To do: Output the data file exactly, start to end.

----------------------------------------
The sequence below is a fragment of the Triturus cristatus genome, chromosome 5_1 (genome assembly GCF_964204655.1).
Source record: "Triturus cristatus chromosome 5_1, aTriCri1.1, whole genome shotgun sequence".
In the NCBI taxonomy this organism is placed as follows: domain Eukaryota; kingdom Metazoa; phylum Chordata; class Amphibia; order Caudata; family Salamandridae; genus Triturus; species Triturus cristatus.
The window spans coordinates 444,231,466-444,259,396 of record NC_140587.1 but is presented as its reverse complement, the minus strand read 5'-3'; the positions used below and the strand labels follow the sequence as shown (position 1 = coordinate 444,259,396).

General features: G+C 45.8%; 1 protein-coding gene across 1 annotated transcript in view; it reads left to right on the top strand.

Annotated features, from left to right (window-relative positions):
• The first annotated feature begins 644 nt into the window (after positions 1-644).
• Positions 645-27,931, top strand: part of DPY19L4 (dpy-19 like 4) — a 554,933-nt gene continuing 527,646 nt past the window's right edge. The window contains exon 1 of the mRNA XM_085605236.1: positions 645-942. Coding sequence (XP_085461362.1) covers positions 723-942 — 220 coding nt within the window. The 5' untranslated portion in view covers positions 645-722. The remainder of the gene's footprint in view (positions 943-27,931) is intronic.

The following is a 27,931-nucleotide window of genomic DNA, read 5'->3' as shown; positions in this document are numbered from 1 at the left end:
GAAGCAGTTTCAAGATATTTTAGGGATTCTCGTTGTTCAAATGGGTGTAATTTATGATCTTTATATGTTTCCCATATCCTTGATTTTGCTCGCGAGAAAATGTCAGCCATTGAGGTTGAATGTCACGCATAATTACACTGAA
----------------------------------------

The sequence below is a fragment of the Triturus cristatus genome, chromosome 5_1 (genome assembly GCF_964204655.1).
Source record: "Triturus cristatus chromosome 5_1, aTriCri1.1, whole genome shotgun sequence".
In the NCBI taxonomy this organism is placed as follows: domain Eukaryota; kingdom Metazoa; phylum Chordata; class Amphibia; order Caudata; family Salamandridae; genus Triturus; species Triturus cristatus.
The window spans coordinates 444,231,466-444,259,396 of record NC_140587.1 but is presented as its reverse complement, the minus strand read 5'-3'; the positions used below and the strand labels follow the sequence as shown (position 1 = coordinate 444,259,396).

General features: G+C 45.8%; 1 protein-coding gene across 1 annotated transcript in view; it reads left to right on the top strand.

Annotated features, from left to right (window-relative positions):
• The first annotated feature begins 644 nt into the window (after positions 1-644).
• Positions 645-27,931, top strand: part of DPY19L4 (dpy-19 like 4) — a 554,933-nt gene continuing 527,646 nt past the window's right edge. The window contains exon 1 of the mRNA XM_085605236.1: positions 645-942. Coding sequence (XP_085461362.1) covers positions 723-942 — 220 coding nt within the window. The 5' untranslated portion in view covers positions 645-722. The remainder of the gene's footprint in view (positions 943-27,931) is intronic.

The following is a 27,931-nucleotide window of genomic DNA, read 5'->3' as shown; positions in this document are numbered from 1 at the left end:
GAAGCAGTTTCAAGATATTTTAGGGATTCTCGTTGTTCAAATGGGTGTAATTTATGATCTTTATATGTTTCCCATATCCTTGATTTTGCTCGCGAGAAAATGTCAGCCATTGAGGTTGAATGTCACGCATAATTACACTGAA